Housing supply action plan needed to balance market

Like all markets, Ontario’s housing market is driven by the laws of supply and demand. Strong demand for housing has created a persistent housing supply challenge that can only be solved by boosting the number of new homes being built. This approach makes common sense and has also been supported by numerous economists and academics. This is why BILD is encouraged by the provincial government’s focus on boosting housing supply.

Every month, BILD releases the previous month’s new-home sales data, gathered by Altus Group, tracking the relative health of the new housing market as reflected in sales, inventory, price per square foot and comparisons to historical trends. The data we released for September 2019 pointed to a modest recovery from the slump of the previous year, but, given that new home sales and inventory increased in tandem, underscored that the GTA continues to experience a significant housing supply crunch.

In many previous columns I have highlighted that the GTA is one of the fastest growing metropolitan areas in North America, with an average of 115,000 net new residents per year. Our population is expected to reach 9.7 million by 2041. Given this robust growth in population, demand for housing of all types, to buy or rent, is strong and will remain so.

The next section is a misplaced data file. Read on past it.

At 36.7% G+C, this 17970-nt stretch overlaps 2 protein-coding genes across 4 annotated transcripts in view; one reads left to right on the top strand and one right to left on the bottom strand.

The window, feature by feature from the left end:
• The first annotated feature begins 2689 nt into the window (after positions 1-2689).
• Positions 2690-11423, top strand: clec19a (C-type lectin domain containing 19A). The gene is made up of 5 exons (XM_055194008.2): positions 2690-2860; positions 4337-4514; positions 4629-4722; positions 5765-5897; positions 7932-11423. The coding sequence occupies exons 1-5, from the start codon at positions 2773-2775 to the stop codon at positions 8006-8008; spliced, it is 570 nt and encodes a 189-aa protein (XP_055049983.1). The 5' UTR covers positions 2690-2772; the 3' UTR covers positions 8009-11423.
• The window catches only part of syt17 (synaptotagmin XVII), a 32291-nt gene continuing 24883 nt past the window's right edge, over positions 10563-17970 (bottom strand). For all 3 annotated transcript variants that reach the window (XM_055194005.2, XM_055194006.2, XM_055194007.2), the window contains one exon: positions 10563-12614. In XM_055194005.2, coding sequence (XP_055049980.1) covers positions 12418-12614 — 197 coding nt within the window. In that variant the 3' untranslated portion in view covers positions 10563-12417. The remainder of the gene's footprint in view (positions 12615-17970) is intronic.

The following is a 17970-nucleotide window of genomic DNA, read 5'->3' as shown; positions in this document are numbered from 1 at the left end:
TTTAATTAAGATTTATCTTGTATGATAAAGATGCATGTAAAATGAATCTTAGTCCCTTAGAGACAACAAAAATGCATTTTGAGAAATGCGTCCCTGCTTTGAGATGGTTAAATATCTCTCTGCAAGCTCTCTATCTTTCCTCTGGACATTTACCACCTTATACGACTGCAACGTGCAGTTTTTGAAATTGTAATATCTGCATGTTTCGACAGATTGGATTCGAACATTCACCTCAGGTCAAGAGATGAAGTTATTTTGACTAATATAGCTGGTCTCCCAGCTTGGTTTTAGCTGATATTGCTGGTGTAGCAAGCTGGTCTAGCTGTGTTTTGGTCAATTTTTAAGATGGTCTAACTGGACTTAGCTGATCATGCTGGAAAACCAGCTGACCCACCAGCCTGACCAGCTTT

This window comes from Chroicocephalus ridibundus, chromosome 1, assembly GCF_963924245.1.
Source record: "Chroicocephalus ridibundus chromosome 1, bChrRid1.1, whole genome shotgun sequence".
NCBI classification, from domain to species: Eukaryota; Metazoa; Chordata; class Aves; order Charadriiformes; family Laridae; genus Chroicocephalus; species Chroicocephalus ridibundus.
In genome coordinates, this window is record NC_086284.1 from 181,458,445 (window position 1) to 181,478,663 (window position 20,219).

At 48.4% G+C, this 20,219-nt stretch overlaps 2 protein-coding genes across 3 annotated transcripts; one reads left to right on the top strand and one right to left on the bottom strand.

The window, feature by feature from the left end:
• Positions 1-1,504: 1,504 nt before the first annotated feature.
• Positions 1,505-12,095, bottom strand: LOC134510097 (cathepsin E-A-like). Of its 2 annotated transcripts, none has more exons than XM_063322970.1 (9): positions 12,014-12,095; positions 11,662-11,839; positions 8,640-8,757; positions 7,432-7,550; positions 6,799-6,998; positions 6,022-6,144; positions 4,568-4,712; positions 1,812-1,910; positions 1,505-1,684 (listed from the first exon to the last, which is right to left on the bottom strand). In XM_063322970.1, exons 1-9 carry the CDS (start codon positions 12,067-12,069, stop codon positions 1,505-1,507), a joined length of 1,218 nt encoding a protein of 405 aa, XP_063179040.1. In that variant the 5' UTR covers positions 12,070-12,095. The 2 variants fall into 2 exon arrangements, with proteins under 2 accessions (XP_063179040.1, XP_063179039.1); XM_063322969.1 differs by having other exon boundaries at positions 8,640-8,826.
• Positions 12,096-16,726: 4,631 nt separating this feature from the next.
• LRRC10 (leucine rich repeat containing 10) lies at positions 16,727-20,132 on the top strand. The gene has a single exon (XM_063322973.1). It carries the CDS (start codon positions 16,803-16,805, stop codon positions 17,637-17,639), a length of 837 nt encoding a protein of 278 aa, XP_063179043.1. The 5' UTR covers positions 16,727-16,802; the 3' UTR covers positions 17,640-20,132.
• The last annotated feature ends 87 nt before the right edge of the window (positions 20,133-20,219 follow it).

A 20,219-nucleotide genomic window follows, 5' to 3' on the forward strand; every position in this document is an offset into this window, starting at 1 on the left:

The challenge is that the supply side of the housing equation in Ontario is highly regulated and dependent on factors that can make it less responsive to demand signals. The first of these factors is the supply of land designated for residential construction and serviced with the appropriate infrastructure. Within the cities of the GTA, the amount of available lands for new residential construction has been steadily decreasing.

Another factor that restricts our housing supply relates to planning and approvals. New housing cannot simply be built anytime, anywhere. All new housing projects go through a complex and lengthy approval process, subject to multiple pieces of provincial regulation, which is interpreted and administered by municipal governments. This slows the supply side from being able to meet demand signals. As a result, in the GTA it takes on average 10 years to complete a typical high-rise project and 11 years to complete a typical low-rise project.

Like a growing number of governments around the world, the Ontario provincial government has recognized that achieving balance in the housing market starts with increasing supply. The government recognizes that adding new homes helps moderate prices, creates trickle-down housing opportunities for those looking to enter the housing market and has a beneficial impact on the rental market.

This month, BILD will be highlighting some of the benefits of the province’s Housing Supply Action Plan in a public education campaign called The Math is Simple. I encourage you to learn more at bildgta.ca/themathissimple.

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